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JACC Cardiovasc Interv. 2011 Jan;4(1):115-22. doi: 10.1016/j.jcin.2010.08.027.

Transcatheter implantation of the MONARC coronary sinus device for mitral regurgitation: 1-year results from the EVOLUTION phase I study (Clinical Evaluation of the Edwards Lifesciences Percutaneous Mitral Annuloplasty System for the Treatment of Mitral Regurgitation).

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  • 1Department of Coronary Heart Disease, Skane University Hospital, Lund, Sweden.



This study sought to assess the safety and efficacy of transcatheter valve annuloplasty in patients with mitral regurgitation (MR).


Mitral regurgitation is associated with a worsened prognosis in patients with dilated cardiomyopathy. Surgical mitral annuloplasty reduces the septal-lateral dimension of the mitral annulus resulting in improved leaflet coaptation with a reduction in regurgitation. Percutaneous annuloplasty with the MONARC device (Edwards Lifesciences, Irvine, California) implanted within the coronary sinus is designed to reduce mitral regurgitation through a similar mechanism.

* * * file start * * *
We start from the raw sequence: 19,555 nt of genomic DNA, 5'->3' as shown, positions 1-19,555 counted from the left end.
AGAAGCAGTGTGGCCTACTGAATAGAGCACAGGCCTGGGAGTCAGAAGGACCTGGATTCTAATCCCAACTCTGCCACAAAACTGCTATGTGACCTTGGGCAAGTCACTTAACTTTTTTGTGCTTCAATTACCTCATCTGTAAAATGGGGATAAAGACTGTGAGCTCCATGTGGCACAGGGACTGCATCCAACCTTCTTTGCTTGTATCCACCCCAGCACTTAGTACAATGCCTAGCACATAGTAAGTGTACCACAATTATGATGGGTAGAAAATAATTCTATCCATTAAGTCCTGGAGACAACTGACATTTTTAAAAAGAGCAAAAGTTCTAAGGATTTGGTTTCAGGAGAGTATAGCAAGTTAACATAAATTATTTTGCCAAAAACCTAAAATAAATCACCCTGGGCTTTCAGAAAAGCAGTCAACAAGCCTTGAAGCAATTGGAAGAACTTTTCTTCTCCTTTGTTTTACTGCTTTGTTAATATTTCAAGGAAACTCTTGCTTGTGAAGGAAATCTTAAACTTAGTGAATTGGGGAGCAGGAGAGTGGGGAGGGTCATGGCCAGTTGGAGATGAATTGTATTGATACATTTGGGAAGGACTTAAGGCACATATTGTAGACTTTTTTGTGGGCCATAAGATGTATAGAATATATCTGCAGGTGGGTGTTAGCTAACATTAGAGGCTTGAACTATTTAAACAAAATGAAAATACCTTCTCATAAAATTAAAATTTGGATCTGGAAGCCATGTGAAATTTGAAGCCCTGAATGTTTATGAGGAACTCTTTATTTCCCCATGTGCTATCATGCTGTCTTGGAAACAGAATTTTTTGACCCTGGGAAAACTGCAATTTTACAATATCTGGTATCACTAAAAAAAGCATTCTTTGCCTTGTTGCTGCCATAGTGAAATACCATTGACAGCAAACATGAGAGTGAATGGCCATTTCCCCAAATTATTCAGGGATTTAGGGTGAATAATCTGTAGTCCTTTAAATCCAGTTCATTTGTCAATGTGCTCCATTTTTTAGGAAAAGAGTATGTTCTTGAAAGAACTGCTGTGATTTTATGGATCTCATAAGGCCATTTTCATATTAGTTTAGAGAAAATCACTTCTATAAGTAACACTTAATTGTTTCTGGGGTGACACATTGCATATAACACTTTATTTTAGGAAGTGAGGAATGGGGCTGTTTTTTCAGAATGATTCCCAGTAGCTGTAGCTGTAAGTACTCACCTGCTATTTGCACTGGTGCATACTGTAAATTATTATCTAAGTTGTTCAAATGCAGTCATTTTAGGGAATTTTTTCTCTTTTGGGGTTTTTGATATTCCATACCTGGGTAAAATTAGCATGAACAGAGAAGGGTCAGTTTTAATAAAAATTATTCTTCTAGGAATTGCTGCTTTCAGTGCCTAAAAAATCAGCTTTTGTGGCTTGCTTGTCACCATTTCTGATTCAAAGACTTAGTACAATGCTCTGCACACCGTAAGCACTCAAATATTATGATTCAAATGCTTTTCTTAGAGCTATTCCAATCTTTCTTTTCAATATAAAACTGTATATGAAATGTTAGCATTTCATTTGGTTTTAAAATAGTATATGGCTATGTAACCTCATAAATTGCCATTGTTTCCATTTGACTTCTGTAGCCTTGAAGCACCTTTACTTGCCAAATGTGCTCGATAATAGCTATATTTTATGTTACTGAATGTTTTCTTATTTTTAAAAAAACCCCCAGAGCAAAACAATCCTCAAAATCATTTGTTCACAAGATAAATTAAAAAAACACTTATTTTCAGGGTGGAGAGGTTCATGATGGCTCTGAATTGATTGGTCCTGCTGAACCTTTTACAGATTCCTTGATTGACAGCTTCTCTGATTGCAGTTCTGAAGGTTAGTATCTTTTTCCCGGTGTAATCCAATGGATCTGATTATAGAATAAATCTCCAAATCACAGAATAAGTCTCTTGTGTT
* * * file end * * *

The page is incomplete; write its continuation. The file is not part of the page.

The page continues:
A total of 72 patients with MR grade ≥ 2 were enrolled at 8 participating centers in 4 countries. Clinical evaluation and transthoracic echocardiography were performed at baseline and at 3, 6, and 12 months. Multislice cardiac computed tomography and coronary angiography were performed at baseline and 3 months.


The MONARC device was implanted in 59 of 72 patients (82%). The primary safety end point (freedom from death, tamponade, or myocardial infarction at 30 days) was met in 91% of patients at 30 days and in 82% at 1 year. Computed tomography imaging documented passage of the great cardiac vein over an obtuse marginal artery in 55% of patients and was associated with angiographic coronary artery compression in 15 patients and myocardial infarction in 2 patients (3.4%). At 12 months, a reduction in MR by ≥ 1 grade was observed in 50.0% of 22 implanted patients with matched echocardiograms and in 85.7% of 7 patients with baseline MR grade ≥ 3.


Implantation of the MONARC device in the coronary sinus is feasible and may reduce MR. However, coronary artery compression may occur in patients in whom the great cardiac vein passes over a coronary artery, necessitating strategies in future studies to avoid this occurrence.

Copyright © 2011 American College of Cardiology Foundation. Published by Elsevier Inc. All rights reserved.

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